Alas, Multiplicity traps this bravura performance within a terminally dull framework, tossing Doug and the clones into one predictable narrative cul-de-sac after another. Doug and Lance wind up in the same restaurant at the same time, and both have to hide around corners and engage in all sorts of schizophrenic behavior to distract their respective dates (Doug insists that he's the only one allowed to get romantic with Laura, so the clones engage in their own romantic pursuits). Lance gets sick on the day he's supposed to handle a big work responsibility, so Rico (who hasn't done any research on the work project) has to fill in and fumble his way through. One suspects that each page of the screenplay had the words, “Eh, Keaton will make this tolerable,” written at the bottom.

Despite the considerable effort the movie puts into making the complicated special effects convincing, the writing is awfully sloppy and often defies its own internal logic. Consider the aforementioned scenario in which Rico has to fill in for Lance. It makes sense that Rico doesn't know much about the specific construction project Lance has been working on, but why doesn't he know anything about construction? If he actually has all of Doug's old memories, he should be enough of an expert to fake his way through the situation, but Rico acts as if he doesn't know what a 2x4 is. And how is the whole financial situation working out, anyway? If Doug is having money problems before the clones arrive, how is he managing to keep all of them housed, fed and entertained without going broke? And how is it possible for a human being to be as dim-witted as Laura seems to be? Time and time again, the movie requires Laura to be completely stupid in order to prevent her from figuring out what's going on. Even when she finally sees the clones together, she still doesn't put the pieces together (“You know you love someone when you see them everywhere,” she sighs happily). It's a classic example of what Roger Ebert called The Idiot Plot.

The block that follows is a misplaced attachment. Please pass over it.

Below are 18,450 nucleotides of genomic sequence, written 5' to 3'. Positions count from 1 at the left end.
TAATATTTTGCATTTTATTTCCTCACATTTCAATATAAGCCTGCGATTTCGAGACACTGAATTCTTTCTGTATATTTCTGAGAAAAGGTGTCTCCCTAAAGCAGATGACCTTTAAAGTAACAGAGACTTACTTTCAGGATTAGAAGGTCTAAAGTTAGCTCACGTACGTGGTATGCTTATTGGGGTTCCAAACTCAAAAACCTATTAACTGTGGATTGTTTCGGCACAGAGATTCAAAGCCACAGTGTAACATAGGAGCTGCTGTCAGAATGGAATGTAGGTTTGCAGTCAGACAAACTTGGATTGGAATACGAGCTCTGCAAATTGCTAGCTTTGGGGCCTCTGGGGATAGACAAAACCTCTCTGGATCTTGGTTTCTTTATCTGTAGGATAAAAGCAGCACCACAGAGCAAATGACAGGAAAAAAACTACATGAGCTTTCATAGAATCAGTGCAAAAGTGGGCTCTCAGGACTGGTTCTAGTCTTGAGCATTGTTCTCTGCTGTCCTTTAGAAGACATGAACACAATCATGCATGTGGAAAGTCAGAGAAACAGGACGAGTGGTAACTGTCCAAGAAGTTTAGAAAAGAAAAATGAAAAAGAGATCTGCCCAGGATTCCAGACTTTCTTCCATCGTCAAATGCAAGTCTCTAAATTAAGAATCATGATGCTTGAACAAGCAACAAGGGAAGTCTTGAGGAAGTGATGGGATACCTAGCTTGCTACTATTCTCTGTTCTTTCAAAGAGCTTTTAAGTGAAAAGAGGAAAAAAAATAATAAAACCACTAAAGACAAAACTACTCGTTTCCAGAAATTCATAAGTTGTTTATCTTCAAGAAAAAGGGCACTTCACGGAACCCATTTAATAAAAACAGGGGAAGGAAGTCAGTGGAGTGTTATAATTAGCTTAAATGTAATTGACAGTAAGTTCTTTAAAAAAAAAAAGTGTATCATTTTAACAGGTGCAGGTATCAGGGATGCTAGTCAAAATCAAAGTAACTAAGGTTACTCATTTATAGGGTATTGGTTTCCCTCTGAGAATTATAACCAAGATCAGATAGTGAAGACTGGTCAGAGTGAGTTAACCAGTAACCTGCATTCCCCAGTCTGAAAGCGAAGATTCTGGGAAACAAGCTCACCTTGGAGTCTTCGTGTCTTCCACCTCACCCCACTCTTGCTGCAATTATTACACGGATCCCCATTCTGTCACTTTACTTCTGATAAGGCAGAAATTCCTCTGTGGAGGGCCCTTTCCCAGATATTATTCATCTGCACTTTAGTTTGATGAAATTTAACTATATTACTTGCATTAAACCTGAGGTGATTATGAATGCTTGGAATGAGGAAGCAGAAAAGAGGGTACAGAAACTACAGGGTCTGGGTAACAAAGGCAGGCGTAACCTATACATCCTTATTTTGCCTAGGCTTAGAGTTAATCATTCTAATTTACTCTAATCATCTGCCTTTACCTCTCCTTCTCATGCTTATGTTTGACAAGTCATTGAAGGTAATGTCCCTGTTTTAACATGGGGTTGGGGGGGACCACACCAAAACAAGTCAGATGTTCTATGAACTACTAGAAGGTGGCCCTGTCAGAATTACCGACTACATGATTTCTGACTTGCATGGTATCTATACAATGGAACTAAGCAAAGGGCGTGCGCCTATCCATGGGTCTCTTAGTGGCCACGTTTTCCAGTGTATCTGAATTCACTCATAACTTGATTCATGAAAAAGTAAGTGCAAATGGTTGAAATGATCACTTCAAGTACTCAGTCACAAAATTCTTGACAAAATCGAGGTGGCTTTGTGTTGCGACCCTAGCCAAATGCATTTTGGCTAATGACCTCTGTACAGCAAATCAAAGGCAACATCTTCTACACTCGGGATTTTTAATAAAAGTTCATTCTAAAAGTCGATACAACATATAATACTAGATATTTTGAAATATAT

Multiplicity flopped at the box office, making back less than half of its budget. While director Harold Ramis survived the misfire (his next movie was the wildly successful Analyze This), Keaton's career took a big hit. That seems unjust considering that Keaton is easily the best thing about the movie, but Hollywood does as Hollywood does. The reasoning must have been that if moviegoers didn't like a movie featuring tons of Michael Keaton, they must not like Michael Keaton. I suspect that what moviegoers really didn't like was seeing a five-star gourmet pasta dish buried under canned spaghetti sauce.


Multiplicity Poster

Multiplicity

Rating: ★★½ (out of four)
MPAA Rating: PG-13
Running Time: 117 minutes

Release Year: 1996